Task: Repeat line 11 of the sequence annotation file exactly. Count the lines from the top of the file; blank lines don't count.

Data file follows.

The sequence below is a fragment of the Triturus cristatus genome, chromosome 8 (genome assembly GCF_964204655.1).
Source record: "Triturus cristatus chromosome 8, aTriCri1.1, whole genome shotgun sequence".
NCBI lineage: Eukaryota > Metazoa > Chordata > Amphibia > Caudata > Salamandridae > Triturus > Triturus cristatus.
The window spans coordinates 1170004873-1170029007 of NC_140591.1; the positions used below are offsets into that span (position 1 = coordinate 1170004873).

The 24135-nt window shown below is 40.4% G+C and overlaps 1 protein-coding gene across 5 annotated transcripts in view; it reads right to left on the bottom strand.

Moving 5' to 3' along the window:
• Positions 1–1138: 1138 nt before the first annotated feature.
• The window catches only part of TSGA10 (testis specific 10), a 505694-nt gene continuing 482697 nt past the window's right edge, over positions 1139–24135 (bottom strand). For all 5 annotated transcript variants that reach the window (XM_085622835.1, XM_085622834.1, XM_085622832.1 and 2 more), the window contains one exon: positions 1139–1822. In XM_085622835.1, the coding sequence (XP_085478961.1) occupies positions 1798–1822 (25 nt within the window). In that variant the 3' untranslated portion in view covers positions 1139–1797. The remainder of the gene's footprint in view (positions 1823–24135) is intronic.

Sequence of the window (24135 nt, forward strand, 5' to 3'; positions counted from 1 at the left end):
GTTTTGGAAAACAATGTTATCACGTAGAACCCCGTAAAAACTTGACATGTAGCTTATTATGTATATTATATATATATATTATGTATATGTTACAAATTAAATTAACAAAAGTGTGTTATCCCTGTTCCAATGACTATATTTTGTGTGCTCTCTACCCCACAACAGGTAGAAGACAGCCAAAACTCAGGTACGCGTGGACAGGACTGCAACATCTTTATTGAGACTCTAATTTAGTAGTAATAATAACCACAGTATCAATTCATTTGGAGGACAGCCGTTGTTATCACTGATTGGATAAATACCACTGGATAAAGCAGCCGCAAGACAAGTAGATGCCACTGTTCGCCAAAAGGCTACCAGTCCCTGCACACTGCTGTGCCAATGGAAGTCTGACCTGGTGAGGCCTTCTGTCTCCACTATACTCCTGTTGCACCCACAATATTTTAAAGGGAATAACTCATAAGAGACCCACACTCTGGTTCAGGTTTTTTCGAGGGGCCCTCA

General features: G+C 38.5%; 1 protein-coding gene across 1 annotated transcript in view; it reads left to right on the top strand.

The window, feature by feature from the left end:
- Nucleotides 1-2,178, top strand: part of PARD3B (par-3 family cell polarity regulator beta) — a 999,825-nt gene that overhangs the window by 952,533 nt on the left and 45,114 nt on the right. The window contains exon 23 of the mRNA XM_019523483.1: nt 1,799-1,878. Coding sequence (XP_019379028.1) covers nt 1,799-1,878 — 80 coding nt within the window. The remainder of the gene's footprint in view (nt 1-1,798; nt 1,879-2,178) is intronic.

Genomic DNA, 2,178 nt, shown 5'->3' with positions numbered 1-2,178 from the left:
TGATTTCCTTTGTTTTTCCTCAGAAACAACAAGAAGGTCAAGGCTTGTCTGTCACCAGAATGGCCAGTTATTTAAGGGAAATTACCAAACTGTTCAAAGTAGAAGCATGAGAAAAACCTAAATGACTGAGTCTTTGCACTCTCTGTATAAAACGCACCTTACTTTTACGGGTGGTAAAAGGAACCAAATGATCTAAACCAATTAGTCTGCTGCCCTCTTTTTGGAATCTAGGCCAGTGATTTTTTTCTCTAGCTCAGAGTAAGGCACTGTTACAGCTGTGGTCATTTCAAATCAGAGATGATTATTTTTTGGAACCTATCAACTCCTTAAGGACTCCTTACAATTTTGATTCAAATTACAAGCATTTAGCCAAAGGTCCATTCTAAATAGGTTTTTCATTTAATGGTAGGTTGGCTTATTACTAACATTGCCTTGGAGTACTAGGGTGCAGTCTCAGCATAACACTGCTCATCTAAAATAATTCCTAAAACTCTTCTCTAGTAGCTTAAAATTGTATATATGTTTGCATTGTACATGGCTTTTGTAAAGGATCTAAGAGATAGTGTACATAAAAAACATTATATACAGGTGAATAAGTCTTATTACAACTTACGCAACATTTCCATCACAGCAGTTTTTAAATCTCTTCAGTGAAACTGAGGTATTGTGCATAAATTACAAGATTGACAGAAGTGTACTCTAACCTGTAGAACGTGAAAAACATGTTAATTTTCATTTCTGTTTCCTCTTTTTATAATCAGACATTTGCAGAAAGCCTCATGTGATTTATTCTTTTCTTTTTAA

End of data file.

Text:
General features: G+C 38.5%; 1 protein-coding gene across 1 annotated transcript in view; it reads left to right on the top strand.